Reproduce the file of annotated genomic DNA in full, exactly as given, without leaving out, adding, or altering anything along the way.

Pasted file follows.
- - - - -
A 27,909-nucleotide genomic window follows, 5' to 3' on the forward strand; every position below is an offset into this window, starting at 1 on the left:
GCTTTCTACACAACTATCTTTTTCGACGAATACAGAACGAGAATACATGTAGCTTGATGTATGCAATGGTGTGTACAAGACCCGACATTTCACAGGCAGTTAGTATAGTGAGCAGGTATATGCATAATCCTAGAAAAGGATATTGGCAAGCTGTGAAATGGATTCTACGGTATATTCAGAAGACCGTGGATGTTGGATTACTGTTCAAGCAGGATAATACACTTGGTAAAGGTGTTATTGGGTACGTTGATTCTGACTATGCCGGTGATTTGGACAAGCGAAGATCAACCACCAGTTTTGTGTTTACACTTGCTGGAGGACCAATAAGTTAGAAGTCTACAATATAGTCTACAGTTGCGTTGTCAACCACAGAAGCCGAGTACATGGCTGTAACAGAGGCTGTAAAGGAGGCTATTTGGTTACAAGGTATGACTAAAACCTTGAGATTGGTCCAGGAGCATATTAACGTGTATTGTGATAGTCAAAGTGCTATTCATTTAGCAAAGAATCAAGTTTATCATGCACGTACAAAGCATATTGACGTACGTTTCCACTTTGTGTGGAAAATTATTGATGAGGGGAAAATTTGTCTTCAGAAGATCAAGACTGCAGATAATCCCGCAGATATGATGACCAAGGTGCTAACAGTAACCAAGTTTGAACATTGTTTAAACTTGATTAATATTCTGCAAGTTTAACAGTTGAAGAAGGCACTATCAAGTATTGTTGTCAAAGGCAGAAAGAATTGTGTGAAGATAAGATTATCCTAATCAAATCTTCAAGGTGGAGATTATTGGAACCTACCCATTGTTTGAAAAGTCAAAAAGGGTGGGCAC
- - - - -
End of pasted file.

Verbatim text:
A 27,909-nucleotide genomic window follows, 5' to 3' on the forward strand; every position below is an offset into this window, starting at 1 on the left:
GCTTTCTACACAACTATCTTTTTCGACGAATACAGAACGAGAATACATGTAGCTTGATGTATGCAATGGTGTGTACAAGACCCGACATTTCACAGGCAGTTAGTATAGTGAGCAGGTATATGCATAATCCTAGAAAAGGATATTGGCAAGCTGTGAAATGGATTCTACGGTATATTCAGAAGACCGTGGATGTTGGATTACTGTTCAAGCAGGATAATACACTTGGTAAAGGTGTTATTGGGTACGTTGATTCTGACTATGCCGGTGATTTGGACAAGCGAAGATCAACCACCAGTTTTGTGTTTACACTTGCTGGAGGACCAATAAGTTAGAAGTCTACAATATAGTCTACAGTTGCGTTGTCAACCACAGAAGCCGAGTACATGGCTGTAACAGAGGCTGTAAAGGAGGCTATTTGGTTACAAGGTATGACTAAAACCTTGAGATTGGTCCAGGAGCATATTAACGTGTATTGTGATAGTCAAAGTGCTATTCATTTAGCAAAGAATCAAGTTTATCATGCACGTACAAAGCATATTGACGTACGTTTCCACTTTGTGTGGAAAATTATTGATGAGGGGAAAATTTGTCTTCAGAAGATCAAGACTGCAGATAATCCCGCAGATATGATGACCAAGGTGCTAACAGTAACCAAGTTTGAACATTGTTTAAACTTGATTAATATTCTGCAAGTTTAACAGTTGAAGAAGGCACTATCAAGTATTGTTGTCAAAGGCAGAAAGAATTGTGTGAAGATAAGATTATCCTAATCAAATCTTCAAGGTGGAGATTATTGGAACCTACCCATTGTTTGAAAAGTCAAAAAGGGTGGGCAC